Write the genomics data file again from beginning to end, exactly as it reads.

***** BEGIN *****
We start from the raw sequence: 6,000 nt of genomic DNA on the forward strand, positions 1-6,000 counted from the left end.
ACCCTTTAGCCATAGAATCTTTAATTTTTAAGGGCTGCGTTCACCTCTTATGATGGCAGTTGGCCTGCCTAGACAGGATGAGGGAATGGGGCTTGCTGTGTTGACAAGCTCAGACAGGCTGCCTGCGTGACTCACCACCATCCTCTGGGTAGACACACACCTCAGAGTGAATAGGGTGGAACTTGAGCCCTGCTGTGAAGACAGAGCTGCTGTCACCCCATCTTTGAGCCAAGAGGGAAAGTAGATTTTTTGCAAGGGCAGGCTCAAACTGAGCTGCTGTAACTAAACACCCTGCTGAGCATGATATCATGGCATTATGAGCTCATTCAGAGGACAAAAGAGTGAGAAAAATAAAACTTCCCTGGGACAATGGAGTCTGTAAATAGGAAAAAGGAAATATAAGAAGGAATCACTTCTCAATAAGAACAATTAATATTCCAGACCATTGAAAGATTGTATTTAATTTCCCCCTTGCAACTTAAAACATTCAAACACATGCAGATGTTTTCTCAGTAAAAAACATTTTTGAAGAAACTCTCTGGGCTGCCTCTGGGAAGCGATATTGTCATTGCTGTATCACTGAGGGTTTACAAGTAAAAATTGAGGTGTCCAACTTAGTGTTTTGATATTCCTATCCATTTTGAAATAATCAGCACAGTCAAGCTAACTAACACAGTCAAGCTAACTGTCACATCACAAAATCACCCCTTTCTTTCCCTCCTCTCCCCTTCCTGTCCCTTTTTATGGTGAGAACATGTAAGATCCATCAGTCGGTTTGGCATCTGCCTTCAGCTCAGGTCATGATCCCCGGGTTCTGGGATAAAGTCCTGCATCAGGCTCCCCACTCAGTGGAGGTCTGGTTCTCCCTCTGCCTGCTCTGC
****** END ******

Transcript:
We start from the raw sequence: 6,000 nt of genomic DNA on the forward strand, positions 1-6,000 counted from the left end.
ACCCTTTAGCCATAGAATCTTTAATTTTTAAGGGCTGCGTTCACCTCTTATGATGGCAGTTGGCCTGCCTAGACAGGATGAGGGAATGGGGCTTGCTGTGTTGACAAGCTCAGACAGGCTGCCTGCGTGACTCACCACCATCCTCTGGGTAGACACACACCTCAGAGTGAATAGGGTGGAACTTGAGCCCTGCTGTGAAGACAGAGCTGCTGTCACCCCATCTTTGAGCCAAGAGGGAAAGTAGATTTTTTGCAAGGGCAGGCTCAAACTGAGCTGCTGTAACTAAACACCCTGCTGAGCATGATATCATGGCATTATGAGCTCATTCAGAGGACAAAAGAGTGAGAAAAATAAAACTTCCCTGGGACAATGGAGTCTGTAAATAGGAAAAAGGAAATATAAGAAGGAATCACTTCTCAATAAGAACAATTAATATTCCAGACCATTGAAAGATTGTATTTAATTTCCCCCTTGCAACTTAAAACATTCAAACACATGCAGATGTTTTCTCAGTAAAAAACATTTTTGAAGAAACTCTCTGGGCTGCCTCTGGGAAGCGATATTGTCATTGCTGTATCACTGAGGGTTTACAAGTAAAAATTGAGGTGTCCAACTTAGTGTTTTGATATTCCTATCCATTTTGAAATAATCAGCACAGTCAAGCTAACTAACACAGTCAAGCTAACTGTCACATCACAAAATCACCCCTTTCTTTCCCTCCTCTCCCCTTCCTGTCCCTTTTTATGGTGAGAACATGTAAGATCCATCAGTCGGTTTGGCATCTGCCTTCAGCTCAGGTCATGATCCCCGGGTTCTGGGATAAAGTCCTGCATCAGGCTCCCCACTCAGTGGAGGTCTGGTTCTCCCTCTGCCTGCTCTGC